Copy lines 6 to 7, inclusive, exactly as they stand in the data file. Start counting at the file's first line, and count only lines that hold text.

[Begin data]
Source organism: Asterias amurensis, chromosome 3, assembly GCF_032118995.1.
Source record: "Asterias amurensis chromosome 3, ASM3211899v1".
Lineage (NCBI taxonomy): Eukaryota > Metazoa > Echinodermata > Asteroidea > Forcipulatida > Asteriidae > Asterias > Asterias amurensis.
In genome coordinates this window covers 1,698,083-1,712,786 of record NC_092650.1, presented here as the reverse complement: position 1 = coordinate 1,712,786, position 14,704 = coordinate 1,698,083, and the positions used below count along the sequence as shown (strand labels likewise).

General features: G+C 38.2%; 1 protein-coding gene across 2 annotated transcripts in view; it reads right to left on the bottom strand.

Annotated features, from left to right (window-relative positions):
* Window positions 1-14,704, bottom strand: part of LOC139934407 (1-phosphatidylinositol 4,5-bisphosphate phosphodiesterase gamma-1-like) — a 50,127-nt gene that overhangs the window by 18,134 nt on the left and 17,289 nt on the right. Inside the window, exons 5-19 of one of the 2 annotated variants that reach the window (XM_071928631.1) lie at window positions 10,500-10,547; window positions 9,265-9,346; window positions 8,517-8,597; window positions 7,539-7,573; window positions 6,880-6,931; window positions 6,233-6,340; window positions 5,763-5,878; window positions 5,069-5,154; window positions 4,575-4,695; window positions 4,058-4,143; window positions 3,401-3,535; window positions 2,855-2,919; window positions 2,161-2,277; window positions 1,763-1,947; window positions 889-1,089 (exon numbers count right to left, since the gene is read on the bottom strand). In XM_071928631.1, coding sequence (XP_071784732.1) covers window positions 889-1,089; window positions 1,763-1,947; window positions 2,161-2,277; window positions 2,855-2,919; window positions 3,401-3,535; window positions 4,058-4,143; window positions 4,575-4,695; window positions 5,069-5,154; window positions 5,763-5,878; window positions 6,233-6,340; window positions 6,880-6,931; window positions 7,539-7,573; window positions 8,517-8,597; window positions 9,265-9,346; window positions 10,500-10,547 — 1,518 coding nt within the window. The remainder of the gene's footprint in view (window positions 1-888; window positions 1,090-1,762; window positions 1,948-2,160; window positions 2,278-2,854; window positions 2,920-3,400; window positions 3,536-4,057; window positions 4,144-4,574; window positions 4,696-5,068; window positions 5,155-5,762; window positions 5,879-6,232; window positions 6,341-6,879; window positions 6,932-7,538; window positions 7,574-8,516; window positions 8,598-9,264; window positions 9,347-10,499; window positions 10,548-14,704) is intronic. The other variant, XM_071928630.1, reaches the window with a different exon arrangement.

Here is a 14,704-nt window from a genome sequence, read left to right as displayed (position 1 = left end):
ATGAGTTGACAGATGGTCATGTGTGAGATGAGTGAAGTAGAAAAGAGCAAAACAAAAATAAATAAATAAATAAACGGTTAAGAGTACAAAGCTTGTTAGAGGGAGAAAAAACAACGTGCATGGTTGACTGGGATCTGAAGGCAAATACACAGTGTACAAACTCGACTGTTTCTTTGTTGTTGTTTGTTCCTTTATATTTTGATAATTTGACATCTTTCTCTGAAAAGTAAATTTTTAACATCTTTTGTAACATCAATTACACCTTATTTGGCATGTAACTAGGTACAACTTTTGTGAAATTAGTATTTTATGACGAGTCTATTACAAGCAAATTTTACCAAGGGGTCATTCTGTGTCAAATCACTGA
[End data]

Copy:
Annotated features, from left to right (window-relative positions):
* Window positions 1-14,704, bottom strand: part of LOC139934407 (1-phosphatidylinositol 4,5-bisphosphate phosphodiesterase gamma-1-like) — a 50,127-nt gene that overhangs the window by 18,134 nt on the left and 17,289 nt on the right. Inside the window, exons 5-19 of one of the 2 annotated variants that reach the window (XM_071928631.1) lie at window positions 10,500-10,547; window positions 9,265-9,346; window positions 8,517-8,597; window positions 7,539-7,573; window positions 6,880-6,931; window positions 6,233-6,340; window positions 5,763-5,878; window positions 5,069-5,154; window positions 4,575-4,695; window positions 4,058-4,143; window positions 3,401-3,535; window positions 2,855-2,919; window positions 2,161-2,277; window positions 1,763-1,947; window positions 889-1,089 (exon numbers count right to left, since the gene is read on the bottom strand). In XM_071928631.1, coding sequence (XP_071784732.1) covers window positions 889-1,089; window positions 1,763-1,947; window positions 2,161-2,277; window positions 2,855-2,919; window positions 3,401-3,535; window positions 4,058-4,143; window positions 4,575-4,695; window positions 5,069-5,154; window positions 5,763-5,878; window positions 6,233-6,340; window positions 6,880-6,931; window positions 7,539-7,573; window positions 8,517-8,597; window positions 9,265-9,346; window positions 10,500-10,547 — 1,518 coding nt within the window. The remainder of the gene's footprint in view (window positions 1-888; window positions 1,090-1,762; window positions 1,948-2,160; window positions 2,278-2,854; window positions 2,920-3,400; window positions 3,536-4,057; window positions 4,144-4,574; window positions 4,696-5,068; window positions 5,155-5,762; window positions 5,879-6,232; window positions 6,341-6,879; window positions 6,932-7,538; window positions 7,574-8,516; window positions 8,598-9,264; window positions 9,347-10,499; window positions 10,548-14,704) is intronic. The other variant, XM_071928630.1, reaches the window with a different exon arrangement.